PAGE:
Apparently Spock’s scheme to neutralize the supernova is refused by the Romulan Senate and by the Vulcan government and the only help the Federation provides is in the form of Medical ships sent to evac Romulus. So of course, Nero blames all of these governments/planets for his world’s demise. And he blames Spock because he feels Spock only achieves the solution when Vulcan is threatened, rather than when Romulus was on the line. Good stuff. It’s certainly a bit more motivation than Khan had- he only lost his wife, here Orci et al seems to have said, ” I see your wife and I raise you your whole planet.”

Still, I don’t see Nero as the genius tactician that Khan was made out to be. I don’t see preKirk having any trouble outthinking Nero.

Off topic, but if it isn’t already posted here somewhere, here is a link to the first australian review:

(I didn’t pick up any spoilers in the review)

#6 “though i wasnt too worried about the “40 years on Romulus” stuff…its cool that they decided to fix the 40 into a 20.”

Fixing canon and continuity errors is a very nice touch. The actual writers care about Trek and fans.

9. Orin – April 7, 2009

Agreed, sadly I suspect the adherence to science and astrophysics, both theory and fact, is not seen as important in this new breed of Trek. A great pity. The Nasa advisor seems to have been brought on board to help render visual depictions of outer space more accurate only, unlike TMP where Jesco Von Puttkamer contributed ideas including postulating the theory of warp drive mechanics. I read everything possible back then that he had written for Trek’s science, absolutely fascinating. I always felt previous Trek’s exploration of possible future science a vital strong backbone supporting some great stories and should be kept intact. I can’t see how it could detract from the drama (for the mainstream audience) if used properly.


Possibly that is not refering to a simple Supernova but to an theoretical Hypernova, where the core of a star collapses instantly into a blackhole… and as far as I know it “could” lead to an devastating outburst of increasing matter and simply exotic matter and could lead to a shift of spacetime which could travel faster than light in relation to other regions of spacetime… so just add a bit more scientific technobabble and it works ;)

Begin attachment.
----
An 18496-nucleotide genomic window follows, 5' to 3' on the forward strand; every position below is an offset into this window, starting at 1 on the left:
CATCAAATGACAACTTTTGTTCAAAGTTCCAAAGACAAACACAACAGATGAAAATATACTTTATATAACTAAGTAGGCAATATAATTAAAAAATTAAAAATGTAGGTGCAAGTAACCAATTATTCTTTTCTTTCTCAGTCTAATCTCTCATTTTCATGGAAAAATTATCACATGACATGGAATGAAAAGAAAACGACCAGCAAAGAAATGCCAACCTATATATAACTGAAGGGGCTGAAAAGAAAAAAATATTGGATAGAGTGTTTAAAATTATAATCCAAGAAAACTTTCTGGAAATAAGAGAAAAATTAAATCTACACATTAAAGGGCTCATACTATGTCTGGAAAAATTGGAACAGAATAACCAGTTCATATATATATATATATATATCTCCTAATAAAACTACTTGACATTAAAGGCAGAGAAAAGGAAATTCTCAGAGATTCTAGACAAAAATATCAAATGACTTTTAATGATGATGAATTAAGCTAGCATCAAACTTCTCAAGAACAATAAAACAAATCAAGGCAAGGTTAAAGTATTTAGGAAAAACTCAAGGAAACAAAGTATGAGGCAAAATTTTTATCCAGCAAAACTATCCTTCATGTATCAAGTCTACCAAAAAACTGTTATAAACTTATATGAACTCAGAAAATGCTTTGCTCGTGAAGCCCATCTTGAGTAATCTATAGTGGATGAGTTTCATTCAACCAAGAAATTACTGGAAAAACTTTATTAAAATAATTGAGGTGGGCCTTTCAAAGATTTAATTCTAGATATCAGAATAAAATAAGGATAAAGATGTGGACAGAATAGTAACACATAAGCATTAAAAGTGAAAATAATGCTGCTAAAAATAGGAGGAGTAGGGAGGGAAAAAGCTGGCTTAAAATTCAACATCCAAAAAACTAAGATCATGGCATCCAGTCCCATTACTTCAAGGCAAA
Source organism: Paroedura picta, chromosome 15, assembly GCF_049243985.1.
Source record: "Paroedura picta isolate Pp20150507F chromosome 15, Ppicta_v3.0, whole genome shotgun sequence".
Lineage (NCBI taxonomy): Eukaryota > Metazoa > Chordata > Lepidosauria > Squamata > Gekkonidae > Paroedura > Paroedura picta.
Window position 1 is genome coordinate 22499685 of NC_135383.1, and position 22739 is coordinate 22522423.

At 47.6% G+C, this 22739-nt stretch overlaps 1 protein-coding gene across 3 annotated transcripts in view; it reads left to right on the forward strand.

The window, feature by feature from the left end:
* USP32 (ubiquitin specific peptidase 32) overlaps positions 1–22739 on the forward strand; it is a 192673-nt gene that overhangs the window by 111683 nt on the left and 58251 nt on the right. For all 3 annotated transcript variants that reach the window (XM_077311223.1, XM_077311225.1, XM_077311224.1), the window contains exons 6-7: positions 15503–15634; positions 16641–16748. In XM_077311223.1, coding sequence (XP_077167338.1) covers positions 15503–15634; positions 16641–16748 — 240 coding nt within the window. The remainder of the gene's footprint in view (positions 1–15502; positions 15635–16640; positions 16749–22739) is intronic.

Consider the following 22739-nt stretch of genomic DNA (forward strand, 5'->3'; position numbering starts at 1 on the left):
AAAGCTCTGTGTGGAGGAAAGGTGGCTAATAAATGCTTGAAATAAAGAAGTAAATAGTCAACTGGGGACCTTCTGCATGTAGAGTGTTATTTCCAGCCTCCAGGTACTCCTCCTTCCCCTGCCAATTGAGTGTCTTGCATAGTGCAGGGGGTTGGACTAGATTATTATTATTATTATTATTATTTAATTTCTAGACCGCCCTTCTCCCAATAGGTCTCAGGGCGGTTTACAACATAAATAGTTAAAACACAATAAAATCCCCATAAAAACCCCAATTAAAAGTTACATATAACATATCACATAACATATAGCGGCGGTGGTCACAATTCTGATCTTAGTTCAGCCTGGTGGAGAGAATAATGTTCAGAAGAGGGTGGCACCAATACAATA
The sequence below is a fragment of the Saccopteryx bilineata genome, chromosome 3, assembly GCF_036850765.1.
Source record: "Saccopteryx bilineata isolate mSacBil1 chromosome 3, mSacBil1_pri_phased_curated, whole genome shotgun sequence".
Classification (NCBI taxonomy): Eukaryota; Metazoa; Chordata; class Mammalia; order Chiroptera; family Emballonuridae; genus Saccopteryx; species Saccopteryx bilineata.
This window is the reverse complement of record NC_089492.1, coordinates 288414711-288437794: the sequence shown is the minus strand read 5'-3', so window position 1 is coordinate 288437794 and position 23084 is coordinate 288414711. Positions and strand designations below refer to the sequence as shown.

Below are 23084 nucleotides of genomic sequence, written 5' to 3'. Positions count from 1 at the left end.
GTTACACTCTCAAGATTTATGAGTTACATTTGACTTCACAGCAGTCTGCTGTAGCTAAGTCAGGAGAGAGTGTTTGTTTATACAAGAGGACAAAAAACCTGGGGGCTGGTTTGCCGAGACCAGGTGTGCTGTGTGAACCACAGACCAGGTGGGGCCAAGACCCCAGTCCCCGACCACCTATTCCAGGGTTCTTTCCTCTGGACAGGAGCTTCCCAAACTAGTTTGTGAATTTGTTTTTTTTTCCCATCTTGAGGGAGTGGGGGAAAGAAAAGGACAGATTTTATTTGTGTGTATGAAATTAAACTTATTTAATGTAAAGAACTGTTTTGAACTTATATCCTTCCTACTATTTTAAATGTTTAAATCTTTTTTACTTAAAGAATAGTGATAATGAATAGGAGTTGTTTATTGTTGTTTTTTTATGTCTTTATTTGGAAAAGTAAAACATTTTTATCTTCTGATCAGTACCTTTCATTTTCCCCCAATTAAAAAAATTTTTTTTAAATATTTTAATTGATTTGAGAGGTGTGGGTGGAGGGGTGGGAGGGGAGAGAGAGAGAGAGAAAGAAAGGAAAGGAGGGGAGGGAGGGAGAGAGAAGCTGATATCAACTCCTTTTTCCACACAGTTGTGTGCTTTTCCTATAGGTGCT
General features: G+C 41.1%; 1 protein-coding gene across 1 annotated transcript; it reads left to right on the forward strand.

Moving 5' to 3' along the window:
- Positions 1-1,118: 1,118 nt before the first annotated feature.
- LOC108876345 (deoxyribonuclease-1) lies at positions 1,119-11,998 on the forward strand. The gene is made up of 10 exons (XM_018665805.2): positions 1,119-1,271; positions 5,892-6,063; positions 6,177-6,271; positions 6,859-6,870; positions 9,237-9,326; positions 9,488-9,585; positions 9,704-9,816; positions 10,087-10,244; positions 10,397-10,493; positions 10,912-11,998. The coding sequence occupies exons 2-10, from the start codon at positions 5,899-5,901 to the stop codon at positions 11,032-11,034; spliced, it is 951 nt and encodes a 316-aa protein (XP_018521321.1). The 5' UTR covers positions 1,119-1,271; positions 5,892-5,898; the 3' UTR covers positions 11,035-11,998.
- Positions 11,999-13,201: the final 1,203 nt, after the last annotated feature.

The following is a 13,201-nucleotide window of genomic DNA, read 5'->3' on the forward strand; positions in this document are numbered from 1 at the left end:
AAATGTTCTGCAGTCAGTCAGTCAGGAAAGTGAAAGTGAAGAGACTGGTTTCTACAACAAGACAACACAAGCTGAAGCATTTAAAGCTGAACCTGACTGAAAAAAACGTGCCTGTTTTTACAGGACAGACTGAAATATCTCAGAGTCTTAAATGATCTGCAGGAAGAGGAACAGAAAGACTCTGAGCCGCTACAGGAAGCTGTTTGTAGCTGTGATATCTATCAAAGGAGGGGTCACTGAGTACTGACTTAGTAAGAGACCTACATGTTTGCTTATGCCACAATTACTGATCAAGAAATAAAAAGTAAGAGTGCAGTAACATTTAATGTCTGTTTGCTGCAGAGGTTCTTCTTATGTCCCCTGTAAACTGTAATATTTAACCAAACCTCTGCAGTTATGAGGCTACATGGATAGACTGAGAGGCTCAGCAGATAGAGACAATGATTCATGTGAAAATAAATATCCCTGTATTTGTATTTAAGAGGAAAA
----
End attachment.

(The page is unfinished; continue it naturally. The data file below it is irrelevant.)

When Spock first raises the alarm about the supernova he is laughed at by the Romulan senate who rightly ask “how can a supernova threaten our entire empire”? To which Spock replies “this is unlike any previously known supernova”. I think that’s how they justify getting away from the hard science.

i got the individual issues- read 3 1/2 of them- will leave the cliffhanger for the night b4 when i re read countdown and read the end.
i liked the story- but i dont know why the writers made picard an ambasador- this destroys any future voyages of the Enterprise E with picard as the captain- and undoes the open ending of Nemisis.
everything else was good- the art was spectacular.
everyone must have a copy!

Countdown looks really good, but the story is nothing but technobabble and fanwank. It’s like one of Brannon Braga’s anomaly of the week episodes of Voyager on steroids. Not what I expected from a fresh new start for the franchise.

In the countdown comics, Romulus is destroyed by the Hobus star turning into a supernova. And that supernova for some reason threatens the entire galaxy. And Spock stops the supernova using “Red Matter”, created by Vulcan scientists on Vulcan. Something nobody else but the VULCANS could have done.

So now in the new movie, alternate timeline but still connected to the “canon” universe, Vulcan gets irreversibly destroyed by Nero. But that supernova will still threaten the entire galaxy, despite of all timeline violations Nero caused.

So that new fresh alternate reboot universe is doomed from the start.

Having said that, I’m wondering if there’s actually an adverb to “irreversible” or if I made that up.

“Red Matter” WTF? The story made no sense whatsoever. Just a lot of Trek references and Trek-like situations thrown together to hopefully make an entertaining backstory for Nero. They even pulled out “Borg technology” from their limited bag of tricks! Didn’t work for me, hopefully it won’t matter insofar as the movie is concerned. The Spock in this story was praticaly unrecognizable as Spock to me. The closest it came was when he makes an indavertant joke in to the Romulan senate. That reminded me of ST:V’s “marshmellons” joke. And that’s not a good thing… Probably the best thing about the story was how it pretty much ignored (or atleast side-stepped) what happened to Data in Nemesis, which is totally fine with me.

Certainly it was presented well, Nice illustrations and glossy coloring. But,a gain, the story just was poor and I expected more from such talented writers. There appeared to be no regard whatsoever for science or a sence of scientific reality. My guess is they figured if Trek fans could buy the “genesis-wave” technology, why not red-matter (a black hole in a bottle?) but that was a bridge too far for me…